- Chris Evans was very, very good as a more deeply-characterized version of Golden Age Captain America; but he’s phenomenal as a literal live-action translation of Silver Age “man out of time” Captain America. His one-line off-the-cuff appraisal of Thor and Loki is a perfect piece of writing from a character standpoint (though I think some folks will misinterpret it.)
- Speaking of perfect writing, the long-in-coming payoff to the lingering question of Bruce Banner’s “secret” to keeping The Hulk in check is one of the best pieces of Banner dialogue ever uttered in any version of The Hulk in any medium ever.
- I know Marvel is back and forth about what to do with The Hulk after this (is that TV show still happening?) but someone needs to sign Ruffalo for at least more in-universe cameos yesterday. The instant chemistry and snappy rapport he has with Robert Downey Jr. as Stark is the best surprise of the whole production.
- One of the great benefits to bringing the “rules” of comic book storytelling into the movies is that, as it turns out, the “shortcuts” carry over, too: The film’s brisk pace is aided by an almost gleeful pulling of the “A Wizard Did It” trigger; with what might otherwise have required tedious exposition often being handled in short conversations that boil down to: “Wait, plot-hole?” “Oh, handwave/phlebetonium/magic/cosmic, of course.”
- Loki is a great choice for an innaugural bad guy, especially because he’s still essentially the same “type” of bad guy from “Thor” – angry, crafty and more invested in manipulation and game-playing than big-scale supervillainy. This is necessary, since everybody knows that in superhero team-ups the good guys MUST be made to fight eachother in as many combinations as possible before they all fight the bad guys – otherwise how would we find out “who would win?”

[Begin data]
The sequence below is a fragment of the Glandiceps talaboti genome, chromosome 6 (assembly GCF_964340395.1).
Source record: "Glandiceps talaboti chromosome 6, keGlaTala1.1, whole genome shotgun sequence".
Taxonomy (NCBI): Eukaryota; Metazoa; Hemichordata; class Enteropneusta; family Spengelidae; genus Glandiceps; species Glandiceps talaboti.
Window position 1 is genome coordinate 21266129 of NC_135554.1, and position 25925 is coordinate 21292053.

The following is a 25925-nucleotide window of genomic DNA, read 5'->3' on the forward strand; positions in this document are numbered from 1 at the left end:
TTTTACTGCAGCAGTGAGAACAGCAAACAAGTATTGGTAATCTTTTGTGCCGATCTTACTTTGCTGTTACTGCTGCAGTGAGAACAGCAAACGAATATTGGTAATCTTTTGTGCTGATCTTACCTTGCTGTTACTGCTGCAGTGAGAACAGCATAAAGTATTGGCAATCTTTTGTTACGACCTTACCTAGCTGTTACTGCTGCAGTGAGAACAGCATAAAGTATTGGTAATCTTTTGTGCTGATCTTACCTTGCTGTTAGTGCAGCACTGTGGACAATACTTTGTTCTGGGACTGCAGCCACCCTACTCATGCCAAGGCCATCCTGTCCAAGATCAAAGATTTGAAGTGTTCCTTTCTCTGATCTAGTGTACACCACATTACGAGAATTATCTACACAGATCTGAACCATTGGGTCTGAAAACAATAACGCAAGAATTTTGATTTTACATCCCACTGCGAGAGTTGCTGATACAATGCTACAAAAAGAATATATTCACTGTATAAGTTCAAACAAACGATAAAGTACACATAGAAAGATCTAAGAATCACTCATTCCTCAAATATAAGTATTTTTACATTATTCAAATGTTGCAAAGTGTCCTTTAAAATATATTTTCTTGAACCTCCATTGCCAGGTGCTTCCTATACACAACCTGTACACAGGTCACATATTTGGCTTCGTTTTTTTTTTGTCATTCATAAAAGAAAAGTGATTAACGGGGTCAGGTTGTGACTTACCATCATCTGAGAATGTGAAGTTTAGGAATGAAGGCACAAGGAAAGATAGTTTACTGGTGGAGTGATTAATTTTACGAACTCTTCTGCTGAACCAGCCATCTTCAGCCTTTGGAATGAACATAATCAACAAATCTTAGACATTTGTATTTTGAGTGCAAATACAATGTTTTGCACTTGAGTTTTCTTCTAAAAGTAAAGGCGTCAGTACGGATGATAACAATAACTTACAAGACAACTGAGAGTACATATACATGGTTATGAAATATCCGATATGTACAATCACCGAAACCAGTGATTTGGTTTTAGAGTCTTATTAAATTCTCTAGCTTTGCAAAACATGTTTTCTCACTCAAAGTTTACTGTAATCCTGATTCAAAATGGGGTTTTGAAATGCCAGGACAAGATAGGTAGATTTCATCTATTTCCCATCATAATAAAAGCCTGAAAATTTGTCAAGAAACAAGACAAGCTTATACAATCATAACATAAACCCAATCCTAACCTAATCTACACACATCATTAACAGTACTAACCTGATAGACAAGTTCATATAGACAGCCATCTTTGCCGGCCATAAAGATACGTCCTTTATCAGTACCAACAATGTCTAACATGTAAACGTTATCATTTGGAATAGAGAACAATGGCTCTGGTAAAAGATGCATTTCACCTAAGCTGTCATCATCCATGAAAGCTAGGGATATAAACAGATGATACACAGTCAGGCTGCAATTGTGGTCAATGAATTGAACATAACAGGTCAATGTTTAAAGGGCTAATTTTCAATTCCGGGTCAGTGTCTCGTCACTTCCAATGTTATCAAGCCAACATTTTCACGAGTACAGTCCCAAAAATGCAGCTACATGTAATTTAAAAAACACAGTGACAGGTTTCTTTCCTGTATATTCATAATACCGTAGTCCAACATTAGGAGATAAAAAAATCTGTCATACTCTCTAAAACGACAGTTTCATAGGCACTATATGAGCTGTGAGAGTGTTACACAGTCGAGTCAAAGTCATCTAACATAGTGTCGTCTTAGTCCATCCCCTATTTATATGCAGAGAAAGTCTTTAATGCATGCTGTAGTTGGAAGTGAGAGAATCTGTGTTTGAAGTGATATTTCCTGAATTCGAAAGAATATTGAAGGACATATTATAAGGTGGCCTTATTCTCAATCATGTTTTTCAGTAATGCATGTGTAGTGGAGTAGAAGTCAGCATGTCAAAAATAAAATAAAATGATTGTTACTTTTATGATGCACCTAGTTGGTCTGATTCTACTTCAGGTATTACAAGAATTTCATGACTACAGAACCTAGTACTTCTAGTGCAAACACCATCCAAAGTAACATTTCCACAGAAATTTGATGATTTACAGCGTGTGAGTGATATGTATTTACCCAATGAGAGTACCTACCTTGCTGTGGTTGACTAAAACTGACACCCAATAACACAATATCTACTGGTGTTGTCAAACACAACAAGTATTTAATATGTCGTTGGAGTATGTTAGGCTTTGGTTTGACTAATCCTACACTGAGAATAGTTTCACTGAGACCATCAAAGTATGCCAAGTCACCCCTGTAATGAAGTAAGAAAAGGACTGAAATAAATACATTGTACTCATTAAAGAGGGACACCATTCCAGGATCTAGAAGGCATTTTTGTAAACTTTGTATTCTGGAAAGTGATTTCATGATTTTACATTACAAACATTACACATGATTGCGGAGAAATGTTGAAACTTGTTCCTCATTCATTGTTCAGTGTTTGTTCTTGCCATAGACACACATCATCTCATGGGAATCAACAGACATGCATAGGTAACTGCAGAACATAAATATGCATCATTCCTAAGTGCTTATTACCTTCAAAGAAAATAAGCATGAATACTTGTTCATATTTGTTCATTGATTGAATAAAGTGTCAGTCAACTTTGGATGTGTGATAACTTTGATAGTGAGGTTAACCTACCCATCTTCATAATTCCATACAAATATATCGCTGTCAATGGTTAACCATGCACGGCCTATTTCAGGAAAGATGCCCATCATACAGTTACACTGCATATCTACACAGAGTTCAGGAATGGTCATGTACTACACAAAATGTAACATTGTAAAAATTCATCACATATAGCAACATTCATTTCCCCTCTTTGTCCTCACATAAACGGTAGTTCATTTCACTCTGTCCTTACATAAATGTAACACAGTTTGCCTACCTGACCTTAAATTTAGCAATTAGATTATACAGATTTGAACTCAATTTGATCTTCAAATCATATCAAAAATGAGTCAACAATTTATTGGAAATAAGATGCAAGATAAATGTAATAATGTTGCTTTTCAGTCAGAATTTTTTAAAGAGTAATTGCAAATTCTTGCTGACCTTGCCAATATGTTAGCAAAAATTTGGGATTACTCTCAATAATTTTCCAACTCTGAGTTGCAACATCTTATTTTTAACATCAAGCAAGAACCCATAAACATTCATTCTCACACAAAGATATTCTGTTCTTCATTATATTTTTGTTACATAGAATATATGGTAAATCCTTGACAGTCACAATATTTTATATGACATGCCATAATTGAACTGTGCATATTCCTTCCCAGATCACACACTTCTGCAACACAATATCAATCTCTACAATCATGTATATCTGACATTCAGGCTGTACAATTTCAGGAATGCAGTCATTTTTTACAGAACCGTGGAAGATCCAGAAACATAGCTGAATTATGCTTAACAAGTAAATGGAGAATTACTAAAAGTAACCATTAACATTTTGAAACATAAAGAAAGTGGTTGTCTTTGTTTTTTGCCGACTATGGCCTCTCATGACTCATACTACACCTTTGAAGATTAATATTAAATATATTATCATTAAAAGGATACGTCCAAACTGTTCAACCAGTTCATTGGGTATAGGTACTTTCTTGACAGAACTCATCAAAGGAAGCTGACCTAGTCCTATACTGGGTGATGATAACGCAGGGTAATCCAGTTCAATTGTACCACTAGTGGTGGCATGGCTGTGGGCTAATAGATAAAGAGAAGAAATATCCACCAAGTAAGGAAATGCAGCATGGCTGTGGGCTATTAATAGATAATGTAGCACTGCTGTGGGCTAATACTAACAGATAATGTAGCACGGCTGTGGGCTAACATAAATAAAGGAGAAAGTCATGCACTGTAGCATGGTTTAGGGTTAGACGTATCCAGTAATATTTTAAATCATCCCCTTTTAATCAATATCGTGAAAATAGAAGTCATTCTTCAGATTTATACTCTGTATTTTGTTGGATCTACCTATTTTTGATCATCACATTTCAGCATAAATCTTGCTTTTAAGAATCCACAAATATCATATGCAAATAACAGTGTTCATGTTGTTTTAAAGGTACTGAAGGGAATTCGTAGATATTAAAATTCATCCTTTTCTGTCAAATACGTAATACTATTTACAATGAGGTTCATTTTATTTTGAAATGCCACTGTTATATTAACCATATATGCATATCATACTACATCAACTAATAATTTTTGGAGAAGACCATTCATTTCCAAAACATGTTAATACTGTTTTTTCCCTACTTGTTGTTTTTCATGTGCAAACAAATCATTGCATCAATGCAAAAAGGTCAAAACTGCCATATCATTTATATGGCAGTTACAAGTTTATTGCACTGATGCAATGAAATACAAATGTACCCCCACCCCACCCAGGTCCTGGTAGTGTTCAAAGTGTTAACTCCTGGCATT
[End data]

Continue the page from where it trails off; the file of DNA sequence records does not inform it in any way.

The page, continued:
- It is soooooooooooooo fucking refreshing to see a superhero movie where the characters joke around and the movie is allowed to be funny without it feeling like self-parody (the Schumacher Batmans) or obnoxious (what we’ve seen of the new Spidey’s cringeworthy comedy-routine.) For me, the first two Raimi “Spider-Man” movies were the gold-standard for “takes itself seriously but knows when to go for the laugh” superhero narrative, but this overall surpasses them in that department.
- One thing that DOESN’T happen that I was kind-of hoping MIGHT happen: Captain America being able to lift Mjolnir. Probably for the best – might’ve taken a bit too long to explain to people who skipped “Thor” why that’s a big deal, and as it is Cap already gets like four or five “Yeah, I’m the guy” moments.
- More than one person at Warner Bros. is taking a second look at the Joss Whedon “Wonder Woman” script they passed on a few years back right now.
- It’ll be really interesting to find out, when the dust settles, just what DID happen in the conception of the alien army that shows up for the big finale. In the film they’re called Chitauri (the “Ultimate” name for The Skrulls) but they don’t have Chitauri/Skrull shape-shifter powers and they don’t look like either creature or any other recognizable Marvel alien. Supposedly the shape-shifting was part of the leaked script that was around awhile back, and the Skrulls rumors were “fact” for awhile, so it almost feels like they went into shooting intending for these to be Skrulls and then had to switch it around later on when the legal quagmire surrounding those characters proved untenable. Either way, all the “what are they?” silence has led a lot of people to assume their identity is some kid of important secret, when in reality we learn their names offhand within the first minutes of the film.
- This is probably the closest to recognizably human (as opposed to unbelievably-sexy-alien-unfamiliar-with-emotion) a performance as has ever been coaxed from Scarlett Johanssen. That’s not to say she’s ever been “bad” (far from it) but she finally appears to be from this plane of existance.
- “Iron Man 2” is probably still the least of the Marvel movies, but the payoffs in this film to some of the smaller character beats and worldbuilding it got into are good enough to make that film a whole “star” better.
- Traditional Marvel mid-credits surprise? Yup, and it provides the most definitive answer possible to “how the HELL do they plan to top THAT?”